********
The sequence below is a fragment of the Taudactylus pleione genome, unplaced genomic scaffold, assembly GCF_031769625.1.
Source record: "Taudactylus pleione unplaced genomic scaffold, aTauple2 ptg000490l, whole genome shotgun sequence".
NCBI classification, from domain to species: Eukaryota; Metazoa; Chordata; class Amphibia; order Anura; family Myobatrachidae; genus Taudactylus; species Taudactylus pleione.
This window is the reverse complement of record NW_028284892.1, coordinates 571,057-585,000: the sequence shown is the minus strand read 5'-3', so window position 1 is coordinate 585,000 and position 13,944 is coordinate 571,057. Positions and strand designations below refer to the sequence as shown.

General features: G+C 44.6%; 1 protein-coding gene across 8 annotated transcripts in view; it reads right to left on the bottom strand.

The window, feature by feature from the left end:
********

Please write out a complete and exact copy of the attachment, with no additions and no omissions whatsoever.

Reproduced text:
The sequence below is a fragment of the Taudactylus pleione genome, unplaced genomic scaffold, assembly GCF_031769625.1.
Source record: "Taudactylus pleione unplaced genomic scaffold, aTauple2 ptg000490l, whole genome shotgun sequence".
NCBI classification, from domain to species: Eukaryota; Metazoa; Chordata; class Amphibia; order Anura; family Myobatrachidae; genus Taudactylus; species Taudactylus pleione.
This window is the reverse complement of record NW_028284892.1, coordinates 571,057-585,000: the sequence shown is the minus strand read 5'-3', so window position 1 is coordinate 585,000 and position 13,944 is coordinate 571,057. Positions and strand designations below refer to the sequence as shown.

General features: G+C 44.6%; 1 protein-coding gene across 8 annotated transcripts in view; it reads right to left on the bottom strand.

The window, feature by feature from the left end: